And we asked a surgeon to perform a task — with the robot. So what we’re doing is asking the surgeon to perform the task, and we record the motions of the robot. So here’s an example. I’ll use tracing out a figure eight as an example. So here’s what it looks like when the robot — this is what the robot’s path looks like, those three examples.
Now, those are much better than what a novice like me could do, but they’re still jerky and imprecise. So we record all these examples, the data, and then go through a sequence of steps. First, we use a technique called dynamic time warping from speech recognition. And this allows us to temporally align all of the examples. And then we apply Kalman filtering, a technique from control theory, that allows us to statistically analyze all the noise and extract the desired trajectory that underlies them.
Now we take those human demonstrations — they’re all noisy and imperfect — and we extract from them an inferred task trajectory and control sequence for the robot. We then execute that on the robot, we observe what happens, then we adjust the controls, using a sequence of techniques called iterative learning. Then what we do is we increase the velocity a little bit. We observe the results, adjust the controls again, and observe what happens. And we go through this several rounds.
And here’s the result. That’s the inferred task trajectory, and here’s the robot moving at the speed of the human. Here’s four times the speed of the human. Here’s seven times. And here’s the robot operating at 10 times the speed of the human.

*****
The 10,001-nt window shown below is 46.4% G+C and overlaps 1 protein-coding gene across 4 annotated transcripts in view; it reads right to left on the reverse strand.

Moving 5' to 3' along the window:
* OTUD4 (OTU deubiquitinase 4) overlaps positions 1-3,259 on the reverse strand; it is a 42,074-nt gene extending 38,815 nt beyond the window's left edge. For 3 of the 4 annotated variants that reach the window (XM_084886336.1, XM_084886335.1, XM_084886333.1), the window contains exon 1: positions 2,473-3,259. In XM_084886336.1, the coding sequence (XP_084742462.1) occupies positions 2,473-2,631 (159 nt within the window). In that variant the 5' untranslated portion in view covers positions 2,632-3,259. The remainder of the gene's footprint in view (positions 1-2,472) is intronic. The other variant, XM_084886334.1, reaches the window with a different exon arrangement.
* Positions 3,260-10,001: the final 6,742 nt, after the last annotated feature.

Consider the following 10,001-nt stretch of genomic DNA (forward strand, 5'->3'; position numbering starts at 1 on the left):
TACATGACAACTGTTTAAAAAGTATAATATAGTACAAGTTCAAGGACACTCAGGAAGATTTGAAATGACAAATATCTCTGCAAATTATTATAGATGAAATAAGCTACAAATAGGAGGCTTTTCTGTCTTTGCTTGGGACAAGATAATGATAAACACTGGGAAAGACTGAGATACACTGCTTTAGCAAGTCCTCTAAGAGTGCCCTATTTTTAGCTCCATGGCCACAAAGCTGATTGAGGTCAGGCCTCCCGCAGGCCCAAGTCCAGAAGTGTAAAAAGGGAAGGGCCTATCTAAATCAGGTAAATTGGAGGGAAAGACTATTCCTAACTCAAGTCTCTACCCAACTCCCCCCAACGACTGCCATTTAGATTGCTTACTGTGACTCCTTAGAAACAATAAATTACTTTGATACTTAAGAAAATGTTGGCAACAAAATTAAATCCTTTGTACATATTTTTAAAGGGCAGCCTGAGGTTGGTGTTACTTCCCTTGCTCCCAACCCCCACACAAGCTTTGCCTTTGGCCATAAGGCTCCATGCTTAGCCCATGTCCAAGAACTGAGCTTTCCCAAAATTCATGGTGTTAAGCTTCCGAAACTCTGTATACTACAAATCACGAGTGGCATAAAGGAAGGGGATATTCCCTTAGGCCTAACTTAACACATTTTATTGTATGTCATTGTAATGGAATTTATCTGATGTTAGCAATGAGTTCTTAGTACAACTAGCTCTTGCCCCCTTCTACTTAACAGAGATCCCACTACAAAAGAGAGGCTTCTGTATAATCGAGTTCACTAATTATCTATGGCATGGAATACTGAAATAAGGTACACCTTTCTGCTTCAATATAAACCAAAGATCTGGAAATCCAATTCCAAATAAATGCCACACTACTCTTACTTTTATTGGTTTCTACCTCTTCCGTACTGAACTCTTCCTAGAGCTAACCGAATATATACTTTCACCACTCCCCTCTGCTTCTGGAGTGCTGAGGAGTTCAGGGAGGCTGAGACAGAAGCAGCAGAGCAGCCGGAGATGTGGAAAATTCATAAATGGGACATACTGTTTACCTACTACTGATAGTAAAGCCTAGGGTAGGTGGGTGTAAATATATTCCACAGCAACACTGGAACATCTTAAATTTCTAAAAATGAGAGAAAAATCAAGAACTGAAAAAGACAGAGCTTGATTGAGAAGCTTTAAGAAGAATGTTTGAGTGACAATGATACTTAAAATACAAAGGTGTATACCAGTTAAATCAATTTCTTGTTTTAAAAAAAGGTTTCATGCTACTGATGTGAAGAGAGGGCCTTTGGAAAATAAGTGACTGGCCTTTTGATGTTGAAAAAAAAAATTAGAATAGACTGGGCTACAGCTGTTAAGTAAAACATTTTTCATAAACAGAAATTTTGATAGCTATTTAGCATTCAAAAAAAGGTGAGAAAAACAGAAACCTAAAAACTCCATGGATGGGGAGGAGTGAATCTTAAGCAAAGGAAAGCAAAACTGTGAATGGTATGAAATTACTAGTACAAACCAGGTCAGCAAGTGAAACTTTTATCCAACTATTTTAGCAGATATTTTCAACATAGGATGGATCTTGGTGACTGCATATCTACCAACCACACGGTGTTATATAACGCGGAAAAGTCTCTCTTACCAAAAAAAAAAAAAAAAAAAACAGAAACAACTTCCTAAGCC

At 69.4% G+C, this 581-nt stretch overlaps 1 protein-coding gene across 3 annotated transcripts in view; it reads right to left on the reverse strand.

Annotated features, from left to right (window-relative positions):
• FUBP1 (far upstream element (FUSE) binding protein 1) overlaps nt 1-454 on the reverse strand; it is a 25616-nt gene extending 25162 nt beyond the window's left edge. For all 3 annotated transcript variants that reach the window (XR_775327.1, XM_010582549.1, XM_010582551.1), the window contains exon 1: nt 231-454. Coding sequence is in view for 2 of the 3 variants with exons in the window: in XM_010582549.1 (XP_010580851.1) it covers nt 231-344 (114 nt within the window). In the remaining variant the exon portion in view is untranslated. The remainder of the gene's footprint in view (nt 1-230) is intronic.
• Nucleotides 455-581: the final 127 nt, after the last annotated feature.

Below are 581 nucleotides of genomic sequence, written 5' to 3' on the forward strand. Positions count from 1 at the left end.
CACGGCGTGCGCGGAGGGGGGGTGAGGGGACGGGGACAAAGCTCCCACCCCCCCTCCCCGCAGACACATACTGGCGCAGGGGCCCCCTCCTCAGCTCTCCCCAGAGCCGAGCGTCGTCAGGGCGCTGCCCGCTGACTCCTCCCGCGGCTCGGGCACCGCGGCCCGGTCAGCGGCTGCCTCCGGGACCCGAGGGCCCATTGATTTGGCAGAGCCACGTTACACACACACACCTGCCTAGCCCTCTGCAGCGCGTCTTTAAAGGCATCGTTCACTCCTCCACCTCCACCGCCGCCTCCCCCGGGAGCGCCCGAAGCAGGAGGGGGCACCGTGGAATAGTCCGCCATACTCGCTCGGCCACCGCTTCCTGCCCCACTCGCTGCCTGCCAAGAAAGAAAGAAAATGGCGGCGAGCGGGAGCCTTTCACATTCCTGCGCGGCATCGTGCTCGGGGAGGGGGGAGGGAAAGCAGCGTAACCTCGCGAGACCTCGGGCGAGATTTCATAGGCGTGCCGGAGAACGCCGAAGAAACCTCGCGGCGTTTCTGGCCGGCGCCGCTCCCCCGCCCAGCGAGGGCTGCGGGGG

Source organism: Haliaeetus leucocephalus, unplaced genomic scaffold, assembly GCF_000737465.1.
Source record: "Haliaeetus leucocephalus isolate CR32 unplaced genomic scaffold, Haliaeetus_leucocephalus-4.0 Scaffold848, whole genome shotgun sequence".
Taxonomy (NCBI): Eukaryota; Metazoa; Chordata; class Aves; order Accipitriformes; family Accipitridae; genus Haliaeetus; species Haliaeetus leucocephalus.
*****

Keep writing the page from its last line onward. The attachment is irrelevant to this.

So we’re able to get a robot to perform a delicate task like a surgical subtask, at 10 times the speed of a human. So this project also, because of its involved practicing and learning, doing something over and over again, this project also has a lesson, which is: if you want to do something well, there’s no substitute for practice, practice, practice. So these are four of the lessons that I’ve learned from robots over the years. And the field of robotics has gotten much better over time.
Nowadays, high school students can build robots, like the industrial robot my dad and I tried to build. But, it’s very — now. And now, I have a daughter, named Odessa. She’s eight years old. And she likes robots, too. Maybe it runs in the family. I wish she could meet my dad. And now I get to teach her how things work, and we get to build projects together. And I wonder what kind of lessons she’ll learn from them.
Robots are the most human of our machines. They can’t solve all of the world’s problems, but I think they have something important to teach us. I invite all of you to think about the innovations that you’re interested in, the machines that you wish for. And think about what they might be telling you. Because I have a hunch that many of our technological innovations, the devices we dream about, can inspire us to be better humans.